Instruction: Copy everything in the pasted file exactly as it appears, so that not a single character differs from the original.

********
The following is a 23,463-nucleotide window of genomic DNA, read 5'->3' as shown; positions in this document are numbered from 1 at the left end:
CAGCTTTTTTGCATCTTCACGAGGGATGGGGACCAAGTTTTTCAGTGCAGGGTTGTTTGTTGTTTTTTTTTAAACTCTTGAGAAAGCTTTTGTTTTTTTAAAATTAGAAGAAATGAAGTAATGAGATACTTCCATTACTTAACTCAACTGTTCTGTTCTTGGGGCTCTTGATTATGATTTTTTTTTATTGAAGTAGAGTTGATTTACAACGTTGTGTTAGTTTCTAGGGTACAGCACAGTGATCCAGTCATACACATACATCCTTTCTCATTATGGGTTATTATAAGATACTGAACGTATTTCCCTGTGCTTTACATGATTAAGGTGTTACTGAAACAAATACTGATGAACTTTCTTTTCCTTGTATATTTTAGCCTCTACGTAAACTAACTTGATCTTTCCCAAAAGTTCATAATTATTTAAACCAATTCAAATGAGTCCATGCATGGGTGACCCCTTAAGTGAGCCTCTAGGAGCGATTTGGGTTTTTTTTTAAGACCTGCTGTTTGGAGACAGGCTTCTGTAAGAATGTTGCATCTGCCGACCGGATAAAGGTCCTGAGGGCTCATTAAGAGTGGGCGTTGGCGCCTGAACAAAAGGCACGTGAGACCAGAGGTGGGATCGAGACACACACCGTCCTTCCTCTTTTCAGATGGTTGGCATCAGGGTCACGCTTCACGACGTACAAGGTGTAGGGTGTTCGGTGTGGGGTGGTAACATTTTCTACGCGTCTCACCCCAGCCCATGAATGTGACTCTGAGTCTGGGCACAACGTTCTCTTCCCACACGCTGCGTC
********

The following is a 23,463-nucleotide window of genomic DNA, read 5'->3' as shown; positions in this document are numbered from 1 at the left end:
CAGCTTTTTTGCATCTTCACGAGGGATGGGGACCAAGTTTTTCAGTGCAGGGTTGTTTGTTGTTTTTTTTTAAACTCTTGAGAAAGCTTTTGTTTTTTTAAAATTAGAAGAAATGAAGTAATGAGATACTTCCATTACTTAACTCAACTGTTCTGTTCTTGGGGCTCTTGATTATGATTTTTTTTTATTGAAGTAGAGTTGATTTACAACGTTGTGTTAGTTTCTAGGGTACAGCACAGTGATCCAGTCATACACATACATCCTTTCTCATTATGGGTTATTATAAGATACTGAACGTATTTCCCTGTGCTTTACATGATTAAGGTGTTACTGAAACAAATACTGATGAACTTTCTTTTCCTTGTATATTTTAGCCTCTACGTAAACTAACTTGATCTTTCCCAAAAGTTCATAATTATTTAAACCAATTCAAATGAGTCCATGCATGGGTGACCCCTTAAGTGAGCCTCTAGGAGCGATTTGGGTTTTTTTTTAAGACCTGCTGTTTGGAGACAGGCTTCTGTAAGAATGTTGCATCTGCCGACCGGATAAAGGTCCTGAGGGCTCATTAAGAGTGGGCGTTGGCGCCTGAACAAAAGGCACGTGAGACCAGAGGTGGGATCGAGACACACACCGTCCTTCCTCTTTTCAGATGGTTGGCATCAGGGTCACGCTTCACGACGTACAAGGTGTAGGGTGTTCGGTGTGGGGTGGTAACATTTTCTACGCGTCTCACCCCAGCCCATGAATGTGACTCTGAGTCTGGGCACAACGTTCTCTTCCCACACGCTGCGTC